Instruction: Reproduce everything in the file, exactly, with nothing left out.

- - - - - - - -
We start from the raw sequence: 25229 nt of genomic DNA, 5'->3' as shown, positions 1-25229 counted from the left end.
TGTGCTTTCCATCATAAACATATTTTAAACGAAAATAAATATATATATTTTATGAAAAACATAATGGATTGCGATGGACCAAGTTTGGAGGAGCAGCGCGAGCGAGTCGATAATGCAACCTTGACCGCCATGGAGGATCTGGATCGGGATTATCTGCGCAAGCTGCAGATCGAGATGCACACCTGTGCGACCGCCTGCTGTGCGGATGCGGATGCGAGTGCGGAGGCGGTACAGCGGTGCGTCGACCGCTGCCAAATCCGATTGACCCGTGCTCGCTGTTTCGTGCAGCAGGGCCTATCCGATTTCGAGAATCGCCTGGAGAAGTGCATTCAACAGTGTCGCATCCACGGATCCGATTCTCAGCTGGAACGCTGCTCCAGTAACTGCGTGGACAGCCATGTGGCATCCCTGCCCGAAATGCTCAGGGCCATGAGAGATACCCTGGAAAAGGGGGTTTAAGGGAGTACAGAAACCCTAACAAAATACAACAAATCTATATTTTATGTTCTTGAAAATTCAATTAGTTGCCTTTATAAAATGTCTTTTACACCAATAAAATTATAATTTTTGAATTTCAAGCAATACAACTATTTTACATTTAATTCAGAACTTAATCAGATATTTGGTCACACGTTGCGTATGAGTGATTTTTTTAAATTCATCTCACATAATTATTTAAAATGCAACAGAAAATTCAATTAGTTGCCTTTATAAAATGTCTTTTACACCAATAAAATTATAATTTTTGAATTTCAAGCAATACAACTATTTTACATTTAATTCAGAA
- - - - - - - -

We start from the raw sequence: 25229 nt of genomic DNA, 5'->3' as shown, positions 1-25229 counted from the left end.
TGTGCTTTCCATCATAAACATATTTTAAACGAAAATAAATATATATATTTTATGAAAAACATAATGGATTGCGATGGACCAAGTTTGGAGGAGCAGCGCGAGCGAGTCGATAATGCAACCTTGACCGCCATGGAGGATCTGGATCGGGATTATCTGCGCAAGCTGCAGATCGAGATGCACACCTGTGCGACCGCCTGCTGTGCGGATGCGGATGCGAGTGCGGAGGCGGTACAGCGGTGCGTCGACCGCTGCCAAATCCGATTGACCCGTGCTCGCTGTTTCGTGCAGCAGGGCCTATCCGATTTCGAGAATCGCCTGGAGAAGTGCATTCAACAGTGTCGCATCCACGGATCCGATTCTCAGCTGGAACGCTGCTCCAGTAACTGCGTGGACAGCCATGTGGCATCCCTGCCCGAAATGCTCAGGGCCATGAGAGATACCCTGGAAAAGGGGGTTTAAGGGAGTACAGAAACCCTAACAAAATACAACAAATCTATATTTTATGTTCTTGAAAATTCAATTAGTTGCCTTTATAAAATGTCTTTTACACCAATAAAATTATAATTTTTGAATTTCAAGCAATACAACTATTTTACATTTAATTCAGAACTTAATCAGATATTTGGTCACACGTTGCGTATGAGTGATTTTTTTAAATTCATCTCACATAATTATTTAAAATGCAACAGAAAATTCAATTAGTTGCCTTTATAAAATGTCTTTTACACCAATAAAATTATAATTTTTGAATTTCAAGCAATACAACTATTTTACATTTAATTCAGAA